§ 6. Mr. Geoffrey Lloyd
asked the Secretary of State for Education and Science what is his policy towards the strengthening of secondary modern schools by preferential allocation of funds and staff.
§ Mr. Crosland
It is no part of my policy to give preferential treatment to any one kind of school. My aim is to secure that available resources of money and teachers are fairly shared between all children in whatever kind of school they may be.
§ Mr. Lloyd
Would the right hon. Gentleman bear in mind that the Warwickshire Education Authority, which was a pioneer, with Birmingham and other authorities in their high schools, in developing the modern generation of secondary moderns, gave preference to the secondary moderns for development into high schools to give them a lift, and that when they brought them to the proper standard they established a parity of provision for all types of secondary education?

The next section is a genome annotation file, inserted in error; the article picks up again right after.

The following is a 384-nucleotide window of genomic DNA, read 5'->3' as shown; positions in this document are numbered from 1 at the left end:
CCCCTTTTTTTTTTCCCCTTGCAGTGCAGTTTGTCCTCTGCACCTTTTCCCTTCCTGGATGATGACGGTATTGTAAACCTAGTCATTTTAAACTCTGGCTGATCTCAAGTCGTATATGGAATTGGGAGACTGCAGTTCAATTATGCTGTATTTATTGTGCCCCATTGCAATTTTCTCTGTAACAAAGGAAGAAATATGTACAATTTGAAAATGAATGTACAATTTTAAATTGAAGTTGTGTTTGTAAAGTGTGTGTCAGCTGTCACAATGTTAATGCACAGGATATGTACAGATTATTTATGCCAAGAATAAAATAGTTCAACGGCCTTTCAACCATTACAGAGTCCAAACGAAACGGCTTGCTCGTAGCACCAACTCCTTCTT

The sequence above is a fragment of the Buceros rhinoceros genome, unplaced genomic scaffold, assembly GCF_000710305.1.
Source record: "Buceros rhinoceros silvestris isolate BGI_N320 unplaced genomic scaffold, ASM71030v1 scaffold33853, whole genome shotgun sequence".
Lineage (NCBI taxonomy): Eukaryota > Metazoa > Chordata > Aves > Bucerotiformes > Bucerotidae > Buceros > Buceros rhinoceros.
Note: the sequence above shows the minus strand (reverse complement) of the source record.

§ Mr. Crosland
I take that point, but I think the situation has been changed by the fact that it is now the Government's policy that secondary education should be reorganised on comprehensive lines. Given this basic decision of policy by the Government, it would be quite inappropriate if, in the interim period, I were to encourage local authorities to give preferential treatment to any one type of school.
§ Mr. William Hamilton
Can my hon. Friend explain the new-found interest of members opposite in secondary education?
§ Sir E. Boyle
Would the right hon. Gentleman explain to his hon. Friend that the interest dates back as far as 1944, and was strongly expressed in the White Paper of 1958?